Supplemental Material from Mitonuclear interactions alter sex-specific longevity in a species without sex chromosomes
journal contributionposted on 25.11.2021, 06:35 by Ben A. Flanagan, Ning Li, Suzanne Edmands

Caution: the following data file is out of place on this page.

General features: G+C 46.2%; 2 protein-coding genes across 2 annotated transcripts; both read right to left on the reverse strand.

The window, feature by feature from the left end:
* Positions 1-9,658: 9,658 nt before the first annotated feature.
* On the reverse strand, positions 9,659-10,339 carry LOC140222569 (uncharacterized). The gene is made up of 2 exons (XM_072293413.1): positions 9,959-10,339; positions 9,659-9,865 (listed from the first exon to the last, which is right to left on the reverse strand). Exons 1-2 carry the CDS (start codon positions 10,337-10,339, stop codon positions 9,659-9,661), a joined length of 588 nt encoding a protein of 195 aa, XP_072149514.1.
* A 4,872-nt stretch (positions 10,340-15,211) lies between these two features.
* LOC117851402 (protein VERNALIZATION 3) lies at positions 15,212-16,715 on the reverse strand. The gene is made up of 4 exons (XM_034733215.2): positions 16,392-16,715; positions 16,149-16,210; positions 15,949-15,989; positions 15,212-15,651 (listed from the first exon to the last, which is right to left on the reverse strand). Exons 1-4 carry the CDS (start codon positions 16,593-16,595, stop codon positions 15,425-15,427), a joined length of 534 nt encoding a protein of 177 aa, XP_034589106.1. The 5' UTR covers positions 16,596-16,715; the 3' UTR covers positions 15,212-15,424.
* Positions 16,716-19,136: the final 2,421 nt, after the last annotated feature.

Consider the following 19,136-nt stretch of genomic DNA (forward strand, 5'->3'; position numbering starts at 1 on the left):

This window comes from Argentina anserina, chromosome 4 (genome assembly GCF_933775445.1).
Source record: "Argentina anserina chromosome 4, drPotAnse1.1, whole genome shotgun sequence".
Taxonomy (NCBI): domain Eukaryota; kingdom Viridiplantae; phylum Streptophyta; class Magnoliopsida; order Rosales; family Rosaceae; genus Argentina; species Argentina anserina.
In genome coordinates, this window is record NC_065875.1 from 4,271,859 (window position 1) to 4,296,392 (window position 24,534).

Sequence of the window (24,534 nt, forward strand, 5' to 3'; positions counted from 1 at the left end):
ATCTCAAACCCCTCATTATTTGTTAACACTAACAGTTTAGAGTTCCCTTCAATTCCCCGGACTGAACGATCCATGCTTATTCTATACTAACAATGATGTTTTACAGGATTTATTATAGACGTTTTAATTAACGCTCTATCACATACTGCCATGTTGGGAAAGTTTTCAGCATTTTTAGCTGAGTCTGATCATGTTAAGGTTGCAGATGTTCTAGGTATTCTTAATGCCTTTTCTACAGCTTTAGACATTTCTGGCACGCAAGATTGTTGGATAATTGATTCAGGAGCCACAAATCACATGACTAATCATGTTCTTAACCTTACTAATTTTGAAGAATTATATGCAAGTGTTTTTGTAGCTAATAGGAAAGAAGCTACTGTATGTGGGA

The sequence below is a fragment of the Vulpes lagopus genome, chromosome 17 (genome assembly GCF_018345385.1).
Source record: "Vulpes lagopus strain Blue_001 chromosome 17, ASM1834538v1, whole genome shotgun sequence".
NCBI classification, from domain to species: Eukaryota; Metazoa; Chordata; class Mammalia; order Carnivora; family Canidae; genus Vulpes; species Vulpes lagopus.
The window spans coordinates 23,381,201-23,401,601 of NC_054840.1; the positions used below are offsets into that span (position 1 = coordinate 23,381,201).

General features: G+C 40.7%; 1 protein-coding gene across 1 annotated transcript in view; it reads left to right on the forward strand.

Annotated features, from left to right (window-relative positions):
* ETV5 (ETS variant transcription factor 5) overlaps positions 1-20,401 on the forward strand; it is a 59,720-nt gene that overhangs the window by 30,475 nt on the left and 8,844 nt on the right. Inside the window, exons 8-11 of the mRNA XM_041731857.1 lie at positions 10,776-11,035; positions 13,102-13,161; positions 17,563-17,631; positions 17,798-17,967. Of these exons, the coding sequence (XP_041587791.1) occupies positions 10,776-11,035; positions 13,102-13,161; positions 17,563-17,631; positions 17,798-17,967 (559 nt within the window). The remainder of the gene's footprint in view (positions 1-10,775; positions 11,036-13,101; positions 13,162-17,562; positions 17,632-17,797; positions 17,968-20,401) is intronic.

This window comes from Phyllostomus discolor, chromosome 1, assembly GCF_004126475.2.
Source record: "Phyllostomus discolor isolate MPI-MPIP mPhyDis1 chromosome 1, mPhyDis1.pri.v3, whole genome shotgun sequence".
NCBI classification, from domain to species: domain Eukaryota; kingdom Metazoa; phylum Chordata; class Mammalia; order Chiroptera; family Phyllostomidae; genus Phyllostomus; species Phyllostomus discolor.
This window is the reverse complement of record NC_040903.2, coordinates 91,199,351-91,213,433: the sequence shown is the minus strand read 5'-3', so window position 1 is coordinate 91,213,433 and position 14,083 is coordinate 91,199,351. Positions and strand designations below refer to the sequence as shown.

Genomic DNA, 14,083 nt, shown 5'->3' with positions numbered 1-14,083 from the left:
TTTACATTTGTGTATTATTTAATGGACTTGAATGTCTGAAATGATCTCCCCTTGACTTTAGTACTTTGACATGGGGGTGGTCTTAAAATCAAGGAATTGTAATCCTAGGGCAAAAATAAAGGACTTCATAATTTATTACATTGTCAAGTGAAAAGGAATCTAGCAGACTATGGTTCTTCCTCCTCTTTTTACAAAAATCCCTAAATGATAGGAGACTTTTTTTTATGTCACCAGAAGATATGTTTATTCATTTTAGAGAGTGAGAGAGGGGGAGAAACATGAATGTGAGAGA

Impaired mitochondrial function can lead to senescence and the ageing phenotype. Theory predicts degenerative ageing phenotypes and mitochondrial pathologies may occur more frequently in males due to the matrilineal inheritance pattern of mitochondrial DNA observed in most eukaryotes. Here, we estimated the sex-specific longevity for parental and reciprocal F1 hybrid crosses for inbred lines derived from two allopatric Tigriopus californicus populations with over 20% mitochondrial DNA divergence. T. californicus lacks sex chromosomes allowing for more direct testing of mitochondrial function in sex-specific ageing. To better understand the ageing mechanism, we estimated two age-related phenotypes (mtDNA content and 8-hydroxy-20-deoxyguanosine (8-OH-dG) DNA damage) at two time points in the lifespan. Sex differences in lifespan depended on the mitochondrial and nuclear backgrounds, including differences between reciprocal F1 crosses which have different mitochondrial haplotypes on a 50 : 50 nuclear background, with nuclear contributions coming from alternative parents. Young females showed the highest mtDNA content which decreased with age, while DNA damage in males increased with age and exceed that of females 56 days after hatching. The adult sex ratio was male-biased and was attributed to complex mitonuclear interactions. Results thus demonstrate that sex differences in ageing depend on mitonuclear interactions in the absence of sex chromosomes.